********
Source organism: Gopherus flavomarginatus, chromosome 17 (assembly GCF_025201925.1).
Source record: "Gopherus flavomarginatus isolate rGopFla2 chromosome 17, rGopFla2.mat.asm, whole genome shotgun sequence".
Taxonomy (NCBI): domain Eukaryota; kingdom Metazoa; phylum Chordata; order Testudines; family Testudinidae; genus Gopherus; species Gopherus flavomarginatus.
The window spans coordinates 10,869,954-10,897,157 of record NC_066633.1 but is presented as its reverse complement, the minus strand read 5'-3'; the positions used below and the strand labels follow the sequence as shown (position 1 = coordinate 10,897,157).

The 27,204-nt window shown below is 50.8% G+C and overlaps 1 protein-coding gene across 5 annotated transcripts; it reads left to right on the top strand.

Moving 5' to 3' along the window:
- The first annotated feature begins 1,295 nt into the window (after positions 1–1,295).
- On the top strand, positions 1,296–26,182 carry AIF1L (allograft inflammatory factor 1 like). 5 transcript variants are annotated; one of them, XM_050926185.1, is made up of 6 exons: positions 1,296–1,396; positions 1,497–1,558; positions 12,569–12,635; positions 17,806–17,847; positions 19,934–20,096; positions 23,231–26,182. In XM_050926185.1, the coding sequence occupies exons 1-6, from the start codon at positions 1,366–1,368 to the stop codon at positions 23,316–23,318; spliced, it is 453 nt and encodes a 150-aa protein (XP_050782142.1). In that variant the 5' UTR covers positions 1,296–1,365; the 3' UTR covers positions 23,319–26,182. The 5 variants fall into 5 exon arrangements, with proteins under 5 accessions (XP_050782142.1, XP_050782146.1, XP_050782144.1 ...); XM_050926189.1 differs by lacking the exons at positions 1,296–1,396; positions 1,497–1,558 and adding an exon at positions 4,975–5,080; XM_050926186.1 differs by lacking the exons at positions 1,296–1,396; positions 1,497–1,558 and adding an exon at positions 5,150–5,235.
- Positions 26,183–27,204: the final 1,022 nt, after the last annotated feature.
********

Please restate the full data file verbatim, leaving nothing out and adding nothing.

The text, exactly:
Source organism: Gopherus flavomarginatus, chromosome 17 (assembly GCF_025201925.1).
Source record: "Gopherus flavomarginatus isolate rGopFla2 chromosome 17, rGopFla2.mat.asm, whole genome shotgun sequence".
Taxonomy (NCBI): domain Eukaryota; kingdom Metazoa; phylum Chordata; order Testudines; family Testudinidae; genus Gopherus; species Gopherus flavomarginatus.
The window spans coordinates 10,869,954-10,897,157 of record NC_066633.1 but is presented as its reverse complement, the minus strand read 5'-3'; the positions used below and the strand labels follow the sequence as shown (position 1 = coordinate 10,897,157).

The 27,204-nt window shown below is 50.8% G+C and overlaps 1 protein-coding gene across 5 annotated transcripts; it reads left to right on the top strand.

Moving 5' to 3' along the window:
- The first annotated feature begins 1,295 nt into the window (after positions 1–1,295).
- On the top strand, positions 1,296–26,182 carry AIF1L (allograft inflammatory factor 1 like). 5 transcript variants are annotated; one of them, XM_050926185.1, is made up of 6 exons: positions 1,296–1,396; positions 1,497–1,558; positions 12,569–12,635; positions 17,806–17,847; positions 19,934–20,096; positions 23,231–26,182. In XM_050926185.1, the coding sequence occupies exons 1-6, from the start codon at positions 1,366–1,368 to the stop codon at positions 23,316–23,318; spliced, it is 453 nt and encodes a 150-aa protein (XP_050782142.1). In that variant the 5' UTR covers positions 1,296–1,365; the 3' UTR covers positions 23,319–26,182. The 5 variants fall into 5 exon arrangements, with proteins under 5 accessions (XP_050782142.1, XP_050782146.1, XP_050782144.1 ...); XM_050926189.1 differs by lacking the exons at positions 1,296–1,396; positions 1,497–1,558 and adding an exon at positions 4,975–5,080; XM_050926186.1 differs by lacking the exons at positions 1,296–1,396; positions 1,497–1,558 and adding an exon at positions 5,150–5,235.
- Positions 26,183–27,204: the final 1,022 nt, after the last annotated feature.